I made a Facebook announcement earlier in the week about our little Dolly. Some of our family didn’t know about her. For those of you that didn’t see it, there was a disclaimer with it about only saying kind things to us about our girlie in front of our other children. Sadly, I had to do this because when Giggles and ShyGuy joined our family, we didn’t add that disclaimer and a lot of hurtful words were spoken. Unfortunately, while I try my best to forgive those words, they will never be forgotten.
I don’t EVER want to hear them again.
You just don’t tell people you aren’t happy for them when they add to their family. You.just.don’t.
I was also very clear about the fact that we have talked a lot with the kids about the fact that we don’t know what the future holds for our Dolly’s health. This seems to be a common theme when people decide to ask questions. I’m fine answering questions, but often times the question is asked in front or our children, and phrased like this…
“If Dolly dies, what will that do to your children? Do you think about how this will effect them?”
No. I never do.
Of course I do. How our seven children feel, and what they think, factors into every decision FPD and I make. So, I’m putting this here because this is a journal of sorts that I hope to share with the kids someday, to give them some insight, from my point of view, into what parenting them was like. I wonder all the time what my parents were thinking. As I moved into adulthood, I am able to see things a little more from their point of view and I understand a little better, but I still often wonder. I hope this will help my kids understand me a little better.
If I were writing a letter to them with an answer to the question “Why did you say yes to adopting a critically ill child?” This is what I would say….
I never lie to you, and I won’t start now. The decision to adopt your sister will hurt. There will be times, as we watch God heal her very broken heart, that we will all wonder if we made the right choice. We will look at the pain she has to endure, and we will all wonder if we’re brave enough. We’ll wonder if some other family shouldn’t have stepped up, a family with less people to be hurt if we should lose our baby, a family where she is the one and only, with no other children that will be shattered, or a family with a mom and dad with less commitments and more time.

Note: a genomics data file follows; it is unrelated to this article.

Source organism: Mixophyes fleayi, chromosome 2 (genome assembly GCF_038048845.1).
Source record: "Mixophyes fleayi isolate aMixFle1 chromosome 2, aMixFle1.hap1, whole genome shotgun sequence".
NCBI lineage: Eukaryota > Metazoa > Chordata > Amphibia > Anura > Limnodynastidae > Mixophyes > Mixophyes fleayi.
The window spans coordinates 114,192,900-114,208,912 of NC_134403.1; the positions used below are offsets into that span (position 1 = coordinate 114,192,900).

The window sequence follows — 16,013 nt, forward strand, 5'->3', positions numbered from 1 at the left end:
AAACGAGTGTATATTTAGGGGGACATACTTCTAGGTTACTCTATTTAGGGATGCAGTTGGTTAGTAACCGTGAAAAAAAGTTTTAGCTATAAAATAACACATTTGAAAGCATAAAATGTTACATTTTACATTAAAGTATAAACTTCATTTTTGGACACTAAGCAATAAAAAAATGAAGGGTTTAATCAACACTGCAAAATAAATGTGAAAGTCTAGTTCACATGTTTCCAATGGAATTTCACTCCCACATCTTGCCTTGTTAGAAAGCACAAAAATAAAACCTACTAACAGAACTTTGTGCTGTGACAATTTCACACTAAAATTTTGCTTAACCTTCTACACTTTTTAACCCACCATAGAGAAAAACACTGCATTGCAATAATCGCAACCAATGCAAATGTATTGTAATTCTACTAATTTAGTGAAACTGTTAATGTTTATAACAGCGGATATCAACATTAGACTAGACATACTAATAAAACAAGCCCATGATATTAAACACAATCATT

There was no family like that, guys.
She has no one.
While that plays a large part in the decision, that isn’t all that factored into it though. You all factored into it. Everyday I watch the people you are, what you have become because of the family God built you, because of each other, and I KNOW. I know we can do this. I know that we can take this risk, that this is part of THE plan for us. I KNOW in my own heart that should the worst case scenario happen, should we lose our daughter, your sister, that we’ll be okay. We’ll be broken for a long time, but we have each other to lean on. And that even if we aren’t together on Earth, that we all have enough faith to know that we’ll be together again in eternity.
She will have us. Forever.
And on Earth, she will have someone to hold her, to love her, to comfort her, for as long as God allows.
And you know me now. You know me well enough to know that I never go down without a fight. I fought for all of you.
I promise to fight just as hard for your baby sister. I promise to be strong for all of us.
I know you will learn from her too, just the way we all will. Just like I learned from all of you. I learned how to really love from the four that came first. From our first baby from Ghana, I learned how to love even when you’re broken, even when the people you trusted the most have hurt you unimaginably. From the next two, I learned how to love even when you’ve lost everything you once knew. From all of you, I’ve learned how to love fearlessly, even when you’re so scared of what is to come that you can barely think. I’ve learned that you love because it’s worth it.
Your sister is worth it.
I firmly believe that there are moments in life that will shape who you will become.
This is one of them.
If I had one wish for you in adulthood, it would be that you walk away from our family, and into your own, with the ability to love fearlessly, to look at the world around you and not be afraid to put your heart on the line, to risk it all, because you know that no matter what we’re here for you.
You have us.
And that will make it alright, because I love you all so much.
It’s time to be brave together.